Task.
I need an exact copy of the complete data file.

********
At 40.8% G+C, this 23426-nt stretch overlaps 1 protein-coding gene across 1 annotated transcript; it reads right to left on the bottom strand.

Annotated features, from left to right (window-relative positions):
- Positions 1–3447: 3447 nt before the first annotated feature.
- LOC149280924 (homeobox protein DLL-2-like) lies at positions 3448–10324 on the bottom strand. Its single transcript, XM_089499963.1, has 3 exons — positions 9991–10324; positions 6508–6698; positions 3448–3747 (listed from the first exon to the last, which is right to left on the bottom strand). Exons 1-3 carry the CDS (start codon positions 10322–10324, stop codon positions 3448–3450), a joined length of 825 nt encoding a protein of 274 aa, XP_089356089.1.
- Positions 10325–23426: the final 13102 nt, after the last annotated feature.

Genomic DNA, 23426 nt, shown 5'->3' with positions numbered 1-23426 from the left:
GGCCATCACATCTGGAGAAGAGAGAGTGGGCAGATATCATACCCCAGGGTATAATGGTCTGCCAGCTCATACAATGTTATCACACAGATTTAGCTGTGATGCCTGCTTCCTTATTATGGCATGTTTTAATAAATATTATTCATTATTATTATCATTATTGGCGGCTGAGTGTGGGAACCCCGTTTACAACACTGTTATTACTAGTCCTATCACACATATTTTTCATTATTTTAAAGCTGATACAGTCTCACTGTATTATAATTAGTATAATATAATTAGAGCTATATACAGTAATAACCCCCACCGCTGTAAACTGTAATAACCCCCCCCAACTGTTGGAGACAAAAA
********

At 40.8% G+C, this 23426-nt stretch overlaps 1 protein-coding gene across 1 annotated transcript; it reads right to left on the bottom strand.

Annotated features, from left to right (window-relative positions):
- Positions 1–3447: 3447 nt before the first annotated feature.
- LOC149280924 (homeobox protein DLL-2-like) lies at positions 3448–10324 on the bottom strand. Its single transcript, XM_089499963.1, has 3 exons — positions 9991–10324; positions 6508–6698; positions 3448–3747 (listed from the first exon to the last, which is right to left on the bottom strand). Exons 1-3 carry the CDS (start codon positions 10322–10324, stop codon positions 3448–3450), a joined length of 825 nt encoding a protein of 274 aa, XP_089356089.1.
- Positions 10325–23426: the final 13102 nt, after the last annotated feature.

Genomic DNA, 23426 nt, shown 5'->3' with positions numbered 1-23426 from the left:
GGCCATCACATCTGGAGAAGAGAGAGTGGGCAGATATCATACCCCAGGGTATAATGGTCTGCCAGCTCATACAATGTTATCACACAGATTTAGCTGTGATGCCTGCTTCCTTATTATGGCATGTTTTAATAAATATTATTCATTATTATTATCATTATTGGCGGCTGAGTGTGGGAACCCCGTTTACAACACTGTTATTACTAGTCCTATCACACATATTTTTCATTATTTTAAAGCTGATACAGTCTCACTGTATTATAATTAGTATAATATAATTAGAGCTATATACAGTAATAACCCCCACCGCTGTAAACTGTAATAACCCCCCCCAACTGTTGGAGACAAAAA